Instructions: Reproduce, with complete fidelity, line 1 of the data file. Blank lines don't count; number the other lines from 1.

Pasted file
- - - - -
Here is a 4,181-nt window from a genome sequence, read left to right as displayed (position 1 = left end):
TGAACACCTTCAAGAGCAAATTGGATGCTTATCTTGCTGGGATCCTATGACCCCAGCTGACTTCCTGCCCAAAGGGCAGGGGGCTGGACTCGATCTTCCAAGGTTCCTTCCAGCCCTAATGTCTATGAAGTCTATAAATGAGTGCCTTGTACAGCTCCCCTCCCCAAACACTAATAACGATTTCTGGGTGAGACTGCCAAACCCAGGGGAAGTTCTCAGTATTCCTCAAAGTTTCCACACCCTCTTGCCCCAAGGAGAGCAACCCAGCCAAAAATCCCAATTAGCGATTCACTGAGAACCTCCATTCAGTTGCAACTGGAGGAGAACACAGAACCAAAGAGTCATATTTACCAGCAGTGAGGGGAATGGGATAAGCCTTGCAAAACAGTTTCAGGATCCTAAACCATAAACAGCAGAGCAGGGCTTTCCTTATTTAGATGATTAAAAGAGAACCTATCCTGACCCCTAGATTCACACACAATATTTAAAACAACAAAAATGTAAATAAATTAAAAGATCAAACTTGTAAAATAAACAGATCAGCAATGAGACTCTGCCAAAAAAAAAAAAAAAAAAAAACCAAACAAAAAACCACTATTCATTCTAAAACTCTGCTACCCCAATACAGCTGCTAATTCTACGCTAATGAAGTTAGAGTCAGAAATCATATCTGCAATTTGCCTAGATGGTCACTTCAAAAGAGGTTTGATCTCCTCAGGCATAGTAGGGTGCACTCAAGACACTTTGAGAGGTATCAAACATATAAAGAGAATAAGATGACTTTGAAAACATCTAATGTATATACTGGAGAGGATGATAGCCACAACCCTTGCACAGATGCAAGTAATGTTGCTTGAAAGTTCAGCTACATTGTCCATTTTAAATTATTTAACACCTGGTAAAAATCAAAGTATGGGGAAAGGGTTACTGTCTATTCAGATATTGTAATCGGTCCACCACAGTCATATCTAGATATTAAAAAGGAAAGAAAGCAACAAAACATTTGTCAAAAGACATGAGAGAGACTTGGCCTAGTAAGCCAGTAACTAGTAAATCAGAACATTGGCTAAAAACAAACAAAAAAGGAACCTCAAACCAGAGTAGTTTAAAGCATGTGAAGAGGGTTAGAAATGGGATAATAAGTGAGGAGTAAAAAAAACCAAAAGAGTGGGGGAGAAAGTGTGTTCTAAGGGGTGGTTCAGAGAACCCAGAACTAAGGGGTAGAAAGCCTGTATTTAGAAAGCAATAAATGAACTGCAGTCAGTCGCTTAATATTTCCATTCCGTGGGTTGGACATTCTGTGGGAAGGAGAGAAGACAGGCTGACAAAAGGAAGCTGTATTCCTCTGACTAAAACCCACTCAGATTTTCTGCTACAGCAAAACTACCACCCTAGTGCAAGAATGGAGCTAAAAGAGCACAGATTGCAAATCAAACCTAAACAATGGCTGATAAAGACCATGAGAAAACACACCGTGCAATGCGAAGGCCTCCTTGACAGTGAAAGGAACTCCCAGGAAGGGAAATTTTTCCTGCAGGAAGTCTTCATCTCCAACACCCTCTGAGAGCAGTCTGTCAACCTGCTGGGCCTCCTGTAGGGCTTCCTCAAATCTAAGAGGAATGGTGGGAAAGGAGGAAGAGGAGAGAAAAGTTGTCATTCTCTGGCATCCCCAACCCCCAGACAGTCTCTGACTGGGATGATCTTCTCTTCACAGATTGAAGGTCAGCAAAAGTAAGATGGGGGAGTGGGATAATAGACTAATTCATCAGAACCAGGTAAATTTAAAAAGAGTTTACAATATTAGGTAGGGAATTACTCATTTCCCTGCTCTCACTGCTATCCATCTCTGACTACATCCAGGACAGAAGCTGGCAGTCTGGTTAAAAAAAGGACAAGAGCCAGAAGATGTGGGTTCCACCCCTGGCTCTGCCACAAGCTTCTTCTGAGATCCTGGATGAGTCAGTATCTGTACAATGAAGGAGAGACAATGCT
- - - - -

Here is a 4,181-nt window from a genome sequence, read left to right as displayed (position 1 = left end):